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St James The Less Church Ashted

LindyB65

master brummie
Could anyone find me a photo of St James Ashted,where in Birmingham would this church be?
Thank you
Lindy
 

Peter Walker

gone but not forgotten
Sorry Lindy, I can't find a photo but below is some background material on the church from the Victoria County History. I think it is quite interesting, and I have seen photos of it, but I can't trace them just now. Later perhaps.
Peter

"The church of ST. JAMES THE LESS, Ashted, was founded in 1789, when Dr. John Ash's house was converted into a chapel after his departure from Birmingham. The chapel was opened for divine service in 1791, and was consecrated in 1810. It was originally a proprietary chapel owned by a Mr. Brooks, and later by a Dr. Crofts, and in 1810 it was vested in four trustees for 60 years. The incumbent was styled a perpetual curate, but there was no endowment and all expenses, including the support of the minister, were met by the seatholders. In 1853 a parish was formed out of Aston; in 1859 began a series of grants by the Ecclesiastical Commissioners to endow the living, which became a vicarage in 1868. In 1881 the patronage was transferred to the Aston Trustees, and the living was further endowed with £40 out of the revenues of Aston. The net annual income of the vicarage in 1953 was £397. Until 1830 it seems that none of the seats in the church was free. In that year the seating arrangements were altered so as to provide 150 free seats for the poorer inhabitants of the heavily populated hamlet of Ashted. Enlargement of the church in 1835 made another 850 free seats available. Towards the end of the century efforts were made to improve the proportion of the number of seats in Anglican churches to the number of inhabitants: a mission room to hold 100 was built in 1882, and in 1889 a mission room was opened in Dollman Street (later known as St. John's Mission) in a building designed to serve as the transept of a possible subsequent church. This mission has been licensed for public worship since 1908. Another mission, in Lawley Street, later known as St. Peter's, was opened in 1896 and licensed from 1908 until the Second World War.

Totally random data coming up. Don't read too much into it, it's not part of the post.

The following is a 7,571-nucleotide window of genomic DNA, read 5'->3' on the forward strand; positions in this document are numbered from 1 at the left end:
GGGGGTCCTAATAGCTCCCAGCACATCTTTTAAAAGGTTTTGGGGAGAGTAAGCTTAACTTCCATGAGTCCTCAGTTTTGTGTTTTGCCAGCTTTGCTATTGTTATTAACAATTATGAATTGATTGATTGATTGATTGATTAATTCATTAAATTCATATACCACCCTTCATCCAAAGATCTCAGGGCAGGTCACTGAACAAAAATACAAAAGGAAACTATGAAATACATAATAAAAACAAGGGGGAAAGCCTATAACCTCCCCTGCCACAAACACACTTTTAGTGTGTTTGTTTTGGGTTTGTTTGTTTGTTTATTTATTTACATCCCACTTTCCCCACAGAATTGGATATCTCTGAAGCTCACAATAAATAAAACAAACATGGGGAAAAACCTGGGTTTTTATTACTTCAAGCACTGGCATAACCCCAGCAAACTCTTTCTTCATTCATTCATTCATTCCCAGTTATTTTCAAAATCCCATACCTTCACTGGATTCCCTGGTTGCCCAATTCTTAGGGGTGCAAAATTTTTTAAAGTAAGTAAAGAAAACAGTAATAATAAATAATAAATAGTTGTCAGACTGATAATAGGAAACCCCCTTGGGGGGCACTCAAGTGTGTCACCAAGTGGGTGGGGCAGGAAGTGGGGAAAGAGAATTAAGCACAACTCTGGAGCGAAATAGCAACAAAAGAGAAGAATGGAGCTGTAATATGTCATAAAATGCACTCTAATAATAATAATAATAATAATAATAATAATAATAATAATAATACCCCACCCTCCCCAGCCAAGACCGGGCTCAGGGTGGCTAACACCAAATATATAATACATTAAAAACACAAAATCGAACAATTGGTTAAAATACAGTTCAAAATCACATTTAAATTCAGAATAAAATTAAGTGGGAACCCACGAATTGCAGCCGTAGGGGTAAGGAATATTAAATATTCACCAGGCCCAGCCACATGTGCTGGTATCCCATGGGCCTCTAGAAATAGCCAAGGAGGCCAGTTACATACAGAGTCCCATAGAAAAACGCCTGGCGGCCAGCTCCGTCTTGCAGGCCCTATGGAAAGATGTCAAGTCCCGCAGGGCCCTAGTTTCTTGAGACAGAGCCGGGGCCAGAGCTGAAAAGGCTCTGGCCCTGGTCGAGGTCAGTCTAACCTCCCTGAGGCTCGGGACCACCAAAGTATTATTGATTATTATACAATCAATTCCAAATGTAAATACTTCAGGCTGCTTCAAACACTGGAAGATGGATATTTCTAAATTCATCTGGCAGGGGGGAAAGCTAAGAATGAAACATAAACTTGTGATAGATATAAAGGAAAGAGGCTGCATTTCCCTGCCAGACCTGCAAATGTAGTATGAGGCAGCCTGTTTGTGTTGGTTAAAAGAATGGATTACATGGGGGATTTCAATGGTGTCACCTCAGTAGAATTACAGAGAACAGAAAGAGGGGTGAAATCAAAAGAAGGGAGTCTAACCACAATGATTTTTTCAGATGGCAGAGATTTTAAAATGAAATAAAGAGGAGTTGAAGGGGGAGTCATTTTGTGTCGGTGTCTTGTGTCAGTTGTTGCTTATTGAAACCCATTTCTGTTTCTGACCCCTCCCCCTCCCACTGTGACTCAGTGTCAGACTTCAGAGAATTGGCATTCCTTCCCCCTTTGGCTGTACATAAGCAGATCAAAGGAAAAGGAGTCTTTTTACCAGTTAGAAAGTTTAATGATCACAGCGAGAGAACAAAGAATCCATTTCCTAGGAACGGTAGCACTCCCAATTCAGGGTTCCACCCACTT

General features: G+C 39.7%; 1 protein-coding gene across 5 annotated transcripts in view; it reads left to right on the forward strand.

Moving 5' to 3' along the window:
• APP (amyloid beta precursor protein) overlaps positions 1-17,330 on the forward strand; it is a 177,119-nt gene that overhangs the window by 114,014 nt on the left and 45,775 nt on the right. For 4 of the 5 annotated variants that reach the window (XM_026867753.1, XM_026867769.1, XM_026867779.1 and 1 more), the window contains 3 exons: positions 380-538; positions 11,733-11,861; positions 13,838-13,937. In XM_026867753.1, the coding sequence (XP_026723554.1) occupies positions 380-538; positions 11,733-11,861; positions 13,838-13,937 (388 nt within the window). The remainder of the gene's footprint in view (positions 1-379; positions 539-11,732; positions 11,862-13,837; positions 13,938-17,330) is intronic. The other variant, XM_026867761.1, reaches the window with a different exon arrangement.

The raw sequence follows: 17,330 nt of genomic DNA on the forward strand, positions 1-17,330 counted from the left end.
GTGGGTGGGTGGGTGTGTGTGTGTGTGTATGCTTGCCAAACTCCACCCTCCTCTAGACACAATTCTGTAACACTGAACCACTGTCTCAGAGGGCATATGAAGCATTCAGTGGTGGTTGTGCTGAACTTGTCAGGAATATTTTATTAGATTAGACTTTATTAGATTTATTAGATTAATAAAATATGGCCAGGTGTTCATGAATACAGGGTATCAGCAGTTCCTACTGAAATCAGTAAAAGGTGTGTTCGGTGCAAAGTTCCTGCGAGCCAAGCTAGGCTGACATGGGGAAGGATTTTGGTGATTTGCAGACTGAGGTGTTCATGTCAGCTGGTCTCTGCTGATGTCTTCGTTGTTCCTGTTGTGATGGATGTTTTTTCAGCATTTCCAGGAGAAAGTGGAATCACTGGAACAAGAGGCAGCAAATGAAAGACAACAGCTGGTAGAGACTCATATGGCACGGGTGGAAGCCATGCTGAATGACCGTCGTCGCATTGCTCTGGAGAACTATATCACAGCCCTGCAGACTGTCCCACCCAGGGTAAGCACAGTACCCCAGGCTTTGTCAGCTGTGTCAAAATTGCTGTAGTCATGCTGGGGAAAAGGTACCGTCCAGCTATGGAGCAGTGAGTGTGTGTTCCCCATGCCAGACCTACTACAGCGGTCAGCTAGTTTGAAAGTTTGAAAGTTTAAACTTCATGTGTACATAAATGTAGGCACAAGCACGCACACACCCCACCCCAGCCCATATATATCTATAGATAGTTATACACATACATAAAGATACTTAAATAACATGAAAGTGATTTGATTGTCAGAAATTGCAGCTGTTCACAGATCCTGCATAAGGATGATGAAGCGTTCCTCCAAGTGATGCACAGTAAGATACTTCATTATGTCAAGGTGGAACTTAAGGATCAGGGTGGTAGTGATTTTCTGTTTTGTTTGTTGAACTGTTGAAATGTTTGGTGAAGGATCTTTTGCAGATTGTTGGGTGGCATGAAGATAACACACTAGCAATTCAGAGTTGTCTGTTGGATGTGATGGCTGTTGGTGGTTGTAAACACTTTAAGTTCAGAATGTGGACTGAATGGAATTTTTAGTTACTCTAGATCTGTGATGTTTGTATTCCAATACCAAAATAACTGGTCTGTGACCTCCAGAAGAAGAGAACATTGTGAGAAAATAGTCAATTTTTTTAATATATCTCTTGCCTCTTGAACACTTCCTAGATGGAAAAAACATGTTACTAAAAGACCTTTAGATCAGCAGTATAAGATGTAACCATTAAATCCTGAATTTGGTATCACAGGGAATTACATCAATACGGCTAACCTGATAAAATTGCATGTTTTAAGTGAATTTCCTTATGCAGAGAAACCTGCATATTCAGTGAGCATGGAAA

The church of St. James, in Barrack Street and Great Brook Street, was a converted 18th-century house, a plain rectangular building of brick, with a semi-circular projection on one side surmounted by a turret with cupola. It was lengthened by about half its original length in 1835, and was restored in 1887–9. It was seriously damaged during the Second World War, and was demolished c. 1956. The registers begin in 1810".

[From: 'Religious History: Churches built before 1800', A History of the County of Warwick: Volume 7: The City of Birmingham (1964), pp. 361-79. URL: https://www.british-history.ac.uk/report.asp?compid=22975.
Date accessed: 14 July 2007]
 

JKC

Deleted Upon Request
Lindy, I did have twp photo's of St James...but can only find this one...the other is better than this....it has to be on my system somewhere...I will keep looking...in the mean time I hope this one will be of some use..
Found the other photo.....Its not what I call a nice looking church...some of my family married there in the 1850's
 

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W

Wendy

Guest
I have been watching this thread as my husbands family were connected to St James the Less.
Peter thank you for posting its history very interesting.

John great photo's I have never seen any of St James. I would like to down load them for my records if thats ok, please. Wendy
 

JKC

Deleted Upon Request
Wendy.....Of course you can download them...that's is why I post them...:)
 

Phil

Gone, but not forgotten.
I think they were left where they were, I know at the time all the tombstones were laid flat and set into the grass. I can't say if they are still there. I know its all parkland now.

cheers,

pmc1947
 

Phil

Gone, but not forgotten.
St James, Nechells

Snygyst,

Your enquiry the other day tweaked my interest because when I had visited the museum stores in Dollman Street the previous Saturday on my way home I commented to my wife on how much the area where the church had stood had changed.